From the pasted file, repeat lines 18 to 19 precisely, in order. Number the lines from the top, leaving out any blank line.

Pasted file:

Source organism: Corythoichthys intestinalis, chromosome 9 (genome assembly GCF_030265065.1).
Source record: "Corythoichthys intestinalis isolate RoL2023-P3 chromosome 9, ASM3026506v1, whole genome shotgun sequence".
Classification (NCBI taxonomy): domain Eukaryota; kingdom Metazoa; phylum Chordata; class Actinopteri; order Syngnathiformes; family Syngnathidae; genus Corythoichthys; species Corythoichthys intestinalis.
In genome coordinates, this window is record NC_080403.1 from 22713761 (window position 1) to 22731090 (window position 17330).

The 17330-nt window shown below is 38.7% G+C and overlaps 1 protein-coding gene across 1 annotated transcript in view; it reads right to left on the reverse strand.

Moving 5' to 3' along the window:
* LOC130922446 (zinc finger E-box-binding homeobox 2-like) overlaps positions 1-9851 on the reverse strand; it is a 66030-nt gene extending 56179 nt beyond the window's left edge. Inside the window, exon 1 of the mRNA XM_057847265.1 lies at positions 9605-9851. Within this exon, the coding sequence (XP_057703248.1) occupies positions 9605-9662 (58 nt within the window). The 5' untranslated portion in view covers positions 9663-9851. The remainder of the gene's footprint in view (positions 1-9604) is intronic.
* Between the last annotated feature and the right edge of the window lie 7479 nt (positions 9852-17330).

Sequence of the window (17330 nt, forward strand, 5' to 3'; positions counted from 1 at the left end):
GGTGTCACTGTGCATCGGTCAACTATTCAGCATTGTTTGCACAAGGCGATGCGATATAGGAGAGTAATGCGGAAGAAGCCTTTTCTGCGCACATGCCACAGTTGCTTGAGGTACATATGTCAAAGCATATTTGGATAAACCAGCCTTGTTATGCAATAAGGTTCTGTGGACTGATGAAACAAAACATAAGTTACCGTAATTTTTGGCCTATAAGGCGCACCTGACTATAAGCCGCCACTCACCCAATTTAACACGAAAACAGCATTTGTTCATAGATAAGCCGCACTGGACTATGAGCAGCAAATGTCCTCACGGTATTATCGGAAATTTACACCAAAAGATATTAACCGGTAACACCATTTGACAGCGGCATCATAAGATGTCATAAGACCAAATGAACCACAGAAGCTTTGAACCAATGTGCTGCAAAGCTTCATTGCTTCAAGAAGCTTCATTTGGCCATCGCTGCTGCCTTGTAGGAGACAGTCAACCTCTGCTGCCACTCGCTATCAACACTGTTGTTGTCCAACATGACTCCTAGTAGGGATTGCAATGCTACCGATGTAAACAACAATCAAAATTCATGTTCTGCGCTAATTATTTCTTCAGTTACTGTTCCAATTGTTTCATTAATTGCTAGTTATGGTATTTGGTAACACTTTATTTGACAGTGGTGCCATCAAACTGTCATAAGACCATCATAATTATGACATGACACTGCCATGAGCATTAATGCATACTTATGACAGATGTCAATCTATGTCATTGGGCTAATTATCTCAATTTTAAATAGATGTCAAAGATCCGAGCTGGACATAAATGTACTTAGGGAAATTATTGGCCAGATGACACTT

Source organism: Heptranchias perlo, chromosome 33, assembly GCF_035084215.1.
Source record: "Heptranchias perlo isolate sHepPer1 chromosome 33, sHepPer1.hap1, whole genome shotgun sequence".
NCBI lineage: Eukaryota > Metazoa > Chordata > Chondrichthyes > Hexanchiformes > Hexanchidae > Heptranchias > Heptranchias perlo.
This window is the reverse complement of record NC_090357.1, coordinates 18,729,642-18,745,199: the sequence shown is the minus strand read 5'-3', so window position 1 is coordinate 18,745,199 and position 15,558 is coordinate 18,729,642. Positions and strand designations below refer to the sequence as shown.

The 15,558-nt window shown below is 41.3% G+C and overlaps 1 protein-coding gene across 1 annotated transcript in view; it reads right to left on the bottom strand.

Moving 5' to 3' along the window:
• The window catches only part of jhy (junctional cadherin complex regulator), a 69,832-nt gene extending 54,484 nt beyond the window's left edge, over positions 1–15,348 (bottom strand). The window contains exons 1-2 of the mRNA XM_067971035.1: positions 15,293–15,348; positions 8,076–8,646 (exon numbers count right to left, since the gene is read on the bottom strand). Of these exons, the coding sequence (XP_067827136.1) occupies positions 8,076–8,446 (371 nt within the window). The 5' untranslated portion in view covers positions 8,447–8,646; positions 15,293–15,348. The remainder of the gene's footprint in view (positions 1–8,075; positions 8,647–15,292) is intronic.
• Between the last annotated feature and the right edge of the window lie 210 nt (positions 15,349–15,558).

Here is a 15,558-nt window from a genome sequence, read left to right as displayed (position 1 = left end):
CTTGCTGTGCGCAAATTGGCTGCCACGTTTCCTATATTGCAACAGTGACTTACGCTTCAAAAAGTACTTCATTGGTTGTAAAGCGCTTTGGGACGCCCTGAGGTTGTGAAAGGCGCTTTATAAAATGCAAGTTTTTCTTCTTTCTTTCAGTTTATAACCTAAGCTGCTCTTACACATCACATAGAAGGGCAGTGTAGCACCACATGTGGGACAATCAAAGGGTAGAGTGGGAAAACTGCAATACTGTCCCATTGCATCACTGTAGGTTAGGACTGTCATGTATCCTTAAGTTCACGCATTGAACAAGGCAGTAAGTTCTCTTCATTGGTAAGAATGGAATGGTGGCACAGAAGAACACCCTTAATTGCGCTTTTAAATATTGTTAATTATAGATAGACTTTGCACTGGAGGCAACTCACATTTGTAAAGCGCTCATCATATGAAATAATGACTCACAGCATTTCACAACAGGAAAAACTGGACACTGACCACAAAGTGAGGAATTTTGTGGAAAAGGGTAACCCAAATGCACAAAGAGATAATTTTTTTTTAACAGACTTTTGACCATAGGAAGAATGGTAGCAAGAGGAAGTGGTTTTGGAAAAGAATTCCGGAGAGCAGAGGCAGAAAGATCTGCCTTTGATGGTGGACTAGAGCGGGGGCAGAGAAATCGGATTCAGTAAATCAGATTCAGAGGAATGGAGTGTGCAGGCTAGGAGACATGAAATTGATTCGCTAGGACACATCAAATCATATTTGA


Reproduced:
• Between the last annotated feature and the right edge of the window lie 210 nt (positions 15,349–15,558).

Here is a 15,558-nt window from a genome sequence, read left to right as displayed (position 1 = left end):